Dystopian fiction has been hot for years, perhaps now more than ever. Donald Trump’s election pushed George Orwell’s “1984” to the top of bestseller lists, and fueled interest in Hulu’s recent adaptation of Margaret Atwood’s “The Handmaid’s Tale.” But in the midst of a genre obsessed with riffing on twentieth-century fascism, Dave Eggers’ novel “The Circle” stands apart. The nightmarish vision it depicts—captured in this film adaptation—draws far more on Aldous Huxley’s “Brave New World” than Orwell’s “1984.” Eggers’ dystopia isn’t something thrust upon us by scheming leaders, but something we collectively choose.
In many ways, the film version of “The Circle” plays out like an extended episode of Charlie Brooker’s “Black Mirror” TV series: a study of how the technologies we unthinkingly accept may ruin us. As the film opens, bright young HR employee Mae Holland (Emma Watson) takes a new job at “the Circle,” a Silicon Valley tech company bent on “connecting the world” through a universal online ID system. With charismatic Steve Jobs stand-in Eamon Bailey (Tom Hanks) at the helm, the Circle is rolling out a new product called SeeChange, a global network of cameras designed to “promote total accountability.” After a kayaking accident nearly claims her life, Mae volunteers to become the first “fully transparent” Circle employee—wearing a live-streaming SeeChange camera at all times. Unintended consequences, as you might expect, result.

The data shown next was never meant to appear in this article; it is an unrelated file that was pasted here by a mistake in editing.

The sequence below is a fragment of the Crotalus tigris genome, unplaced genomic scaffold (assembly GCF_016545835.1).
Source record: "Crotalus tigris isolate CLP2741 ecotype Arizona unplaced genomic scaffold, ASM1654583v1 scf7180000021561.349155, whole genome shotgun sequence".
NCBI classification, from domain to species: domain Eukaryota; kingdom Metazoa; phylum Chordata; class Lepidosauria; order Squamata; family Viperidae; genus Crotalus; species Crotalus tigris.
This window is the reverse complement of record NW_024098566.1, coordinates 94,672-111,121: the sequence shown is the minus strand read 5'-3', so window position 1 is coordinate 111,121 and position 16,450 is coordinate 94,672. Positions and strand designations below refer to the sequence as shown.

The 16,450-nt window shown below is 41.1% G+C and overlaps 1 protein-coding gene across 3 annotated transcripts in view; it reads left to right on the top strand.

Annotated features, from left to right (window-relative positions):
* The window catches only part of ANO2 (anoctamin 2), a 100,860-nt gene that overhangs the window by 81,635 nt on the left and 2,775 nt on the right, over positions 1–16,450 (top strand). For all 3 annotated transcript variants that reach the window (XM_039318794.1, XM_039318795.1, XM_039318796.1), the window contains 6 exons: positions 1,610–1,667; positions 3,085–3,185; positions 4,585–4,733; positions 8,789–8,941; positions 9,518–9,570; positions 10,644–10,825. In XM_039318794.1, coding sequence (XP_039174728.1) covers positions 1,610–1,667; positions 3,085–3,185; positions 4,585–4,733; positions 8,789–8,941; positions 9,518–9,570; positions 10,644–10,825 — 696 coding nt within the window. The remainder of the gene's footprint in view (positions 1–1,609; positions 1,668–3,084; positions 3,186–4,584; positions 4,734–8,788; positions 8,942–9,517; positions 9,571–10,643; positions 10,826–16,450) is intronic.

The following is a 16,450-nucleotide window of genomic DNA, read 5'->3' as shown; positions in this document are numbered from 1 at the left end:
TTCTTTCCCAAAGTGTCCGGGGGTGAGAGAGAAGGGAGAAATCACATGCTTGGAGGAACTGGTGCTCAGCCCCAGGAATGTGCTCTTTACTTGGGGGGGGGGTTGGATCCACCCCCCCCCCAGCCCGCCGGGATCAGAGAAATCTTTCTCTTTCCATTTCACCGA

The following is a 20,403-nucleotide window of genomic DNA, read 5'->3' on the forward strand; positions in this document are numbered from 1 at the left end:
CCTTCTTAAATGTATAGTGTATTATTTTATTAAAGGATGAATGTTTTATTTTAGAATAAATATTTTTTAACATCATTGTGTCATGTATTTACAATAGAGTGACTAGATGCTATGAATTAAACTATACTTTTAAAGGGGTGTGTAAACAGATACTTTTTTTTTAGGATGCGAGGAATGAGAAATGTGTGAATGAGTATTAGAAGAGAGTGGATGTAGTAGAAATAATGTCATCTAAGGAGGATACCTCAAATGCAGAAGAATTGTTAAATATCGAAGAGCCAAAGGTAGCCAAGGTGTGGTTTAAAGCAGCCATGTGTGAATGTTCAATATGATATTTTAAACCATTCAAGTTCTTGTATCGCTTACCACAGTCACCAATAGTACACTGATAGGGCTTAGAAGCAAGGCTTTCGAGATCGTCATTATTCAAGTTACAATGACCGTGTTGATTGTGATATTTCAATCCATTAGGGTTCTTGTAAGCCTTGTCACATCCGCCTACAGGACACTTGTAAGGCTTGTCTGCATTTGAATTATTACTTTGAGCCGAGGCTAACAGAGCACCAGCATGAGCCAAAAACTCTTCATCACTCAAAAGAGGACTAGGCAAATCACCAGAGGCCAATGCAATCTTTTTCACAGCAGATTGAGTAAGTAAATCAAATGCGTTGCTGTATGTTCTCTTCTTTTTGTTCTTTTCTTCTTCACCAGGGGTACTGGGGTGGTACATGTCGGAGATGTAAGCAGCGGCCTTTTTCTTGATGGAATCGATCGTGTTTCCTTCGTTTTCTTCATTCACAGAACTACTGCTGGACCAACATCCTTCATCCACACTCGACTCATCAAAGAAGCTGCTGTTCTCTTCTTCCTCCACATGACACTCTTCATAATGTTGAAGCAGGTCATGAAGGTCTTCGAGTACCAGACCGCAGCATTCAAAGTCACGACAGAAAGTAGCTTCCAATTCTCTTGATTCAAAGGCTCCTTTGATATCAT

There’s a lot to like here, even beyond the obviously compelling themes involved. Director James Ponsoldt (responsible for 2015’s outstanding “The End of the Tour”) conjures up a memorable vision of saccharine, poison-laced utopia. Emma Watson makes, as ever, a suitably winsome lead (even if she can’t quite shake a “British aristocrat” demeanor), and Tom Hanks is great as always. John Boyega (of “Star Wars: The Force Awakens” fame), Karen Gillan, and Patton Oswalt also put in appearances.
Given the quality of talent it musters, it’s a shame “The Circle” is so wildly uneven from a storytelling standpoint. The movie’s disastrously bloated screenplay abandons the “show, don’t tell” maxim in favor of endless exposition dumps, particularly early on. The book’s pitch-black ending is bowdlerized in favor of a conventional Hollywood finale, robbing the story of its most biting edge. Most frustratingly of all, the movie collapses the novel’s far-reaching social critique into a story primarily centered on mass surveillance. There’s a great scene at the beginning where Mae slowly realizes that she’s actually enslaved to a host of “optional” after-work social opportunities, internal “popularity scores,” and customer “performance algorithms”—but sadly, these plot threads are dropped immediately thereafter. In an age where an ill-advised tweet can summon forth death threats from digital mobs, the “radical openness” envisioned by “The Circle” is a truly skin-crawling possibility. It’s a shame such dread isn’t allowed to linger.